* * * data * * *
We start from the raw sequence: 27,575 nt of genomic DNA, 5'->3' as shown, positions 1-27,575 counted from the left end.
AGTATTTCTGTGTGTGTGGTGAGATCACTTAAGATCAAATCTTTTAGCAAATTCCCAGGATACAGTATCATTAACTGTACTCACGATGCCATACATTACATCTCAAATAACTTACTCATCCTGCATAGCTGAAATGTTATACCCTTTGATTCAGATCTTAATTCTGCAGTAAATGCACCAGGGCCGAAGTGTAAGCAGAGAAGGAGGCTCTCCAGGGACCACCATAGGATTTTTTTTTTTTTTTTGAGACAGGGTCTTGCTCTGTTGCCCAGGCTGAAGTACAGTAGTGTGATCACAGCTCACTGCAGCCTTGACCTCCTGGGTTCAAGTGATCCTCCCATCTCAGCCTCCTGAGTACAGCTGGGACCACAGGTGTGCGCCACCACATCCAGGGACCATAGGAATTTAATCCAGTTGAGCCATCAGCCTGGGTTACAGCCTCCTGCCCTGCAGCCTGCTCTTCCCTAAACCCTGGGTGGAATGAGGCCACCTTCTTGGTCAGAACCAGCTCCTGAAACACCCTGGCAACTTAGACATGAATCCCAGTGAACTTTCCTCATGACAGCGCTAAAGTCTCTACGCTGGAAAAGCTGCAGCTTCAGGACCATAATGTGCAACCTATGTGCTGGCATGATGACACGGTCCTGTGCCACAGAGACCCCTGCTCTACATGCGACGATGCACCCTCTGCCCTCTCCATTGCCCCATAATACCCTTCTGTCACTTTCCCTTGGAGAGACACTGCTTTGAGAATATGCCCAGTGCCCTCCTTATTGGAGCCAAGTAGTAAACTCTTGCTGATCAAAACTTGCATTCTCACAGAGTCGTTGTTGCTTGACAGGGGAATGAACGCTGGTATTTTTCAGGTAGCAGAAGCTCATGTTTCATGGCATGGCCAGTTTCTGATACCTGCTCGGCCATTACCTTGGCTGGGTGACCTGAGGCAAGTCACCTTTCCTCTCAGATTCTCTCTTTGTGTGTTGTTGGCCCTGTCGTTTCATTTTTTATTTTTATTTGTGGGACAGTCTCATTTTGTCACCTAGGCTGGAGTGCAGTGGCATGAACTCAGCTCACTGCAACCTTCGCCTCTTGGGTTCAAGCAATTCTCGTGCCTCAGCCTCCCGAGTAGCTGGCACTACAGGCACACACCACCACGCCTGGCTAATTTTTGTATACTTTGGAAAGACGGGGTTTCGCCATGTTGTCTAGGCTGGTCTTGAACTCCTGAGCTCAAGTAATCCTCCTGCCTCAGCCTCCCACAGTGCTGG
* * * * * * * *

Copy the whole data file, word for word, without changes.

We start from the raw sequence: 27,575 nt of genomic DNA, 5'->3' as shown, positions 1-27,575 counted from the left end.
AGTATTTCTGTGTGTGTGGTGAGATCACTTAAGATCAAATCTTTTAGCAAATTCCCAGGATACAGTATCATTAACTGTACTCACGATGCCATACATTACATCTCAAATAACTTACTCATCCTGCATAGCTGAAATGTTATACCCTTTGATTCAGATCTTAATTCTGCAGTAAATGCACCAGGGCCGAAGTGTAAGCAGAGAAGGAGGCTCTCCAGGGACCACCATAGGATTTTTTTTTTTTTTTTGAGACAGGGTCTTGCTCTGTTGCCCAGGCTGAAGTACAGTAGTGTGATCACAGCTCACTGCAGCCTTGACCTCCTGGGTTCAAGTGATCCTCCCATCTCAGCCTCCTGAGTACAGCTGGGACCACAGGTGTGCGCCACCACATCCAGGGACCATAGGAATTTAATCCAGTTGAGCCATCAGCCTGGGTTACAGCCTCCTGCCCTGCAGCCTGCTCTTCCCTAAACCCTGGGTGGAATGAGGCCACCTTCTTGGTCAGAACCAGCTCCTGAAACACCCTGGCAACTTAGACATGAATCCCAGTGAACTTTCCTCATGACAGCGCTAAAGTCTCTACGCTGGAAAAGCTGCAGCTTCAGGACCATAATGTGCAACCTATGTGCTGGCATGATGACACGGTCCTGTGCCACAGAGACCCCTGCTCTACATGCGACGATGCACCCTCTGCCCTCTCCATTGCCCCATAATACCCTTCTGTCACTTTCCCTTGGAGAGACACTGCTTTGAGAATATGCCCAGTGCCCTCCTTATTGGAGCCAAGTAGTAAACTCTTGCTGATCAAAACTTGCATTCTCACAGAGTCGTTGTTGCTTGACAGGGGAATGAACGCTGGTATTTTTCAGGTAGCAGAAGCTCATGTTTCATGGCATGGCCAGTTTCTGATACCTGCTCGGCCATTACCTTGGCTGGGTGACCTGAGGCAAGTCACCTTTCCTCTCAGATTCTCTCTTTGTGTGTTGTTGGCCCTGTCGTTTCATTTTTTATTTTTATTTGTGGGACAGTCTCATTTTGTCACCTAGGCTGGAGTGCAGTGGCATGAACTCAGCTCACTGCAACCTTCGCCTCTTGGGTTCAAGCAATTCTCGTGCCTCAGCCTCCCGAGTAGCTGGCACTACAGGCACACACCACCACGCCTGGCTAATTTTTGTATACTTTGGAAAGACGGGGTTTCGCCATGTTGTCTAGGCTGGTCTTGAACTCCTGAGCTCAAGTAATCCTCCTGCCTCAGCCTCCCACAGTGCTGG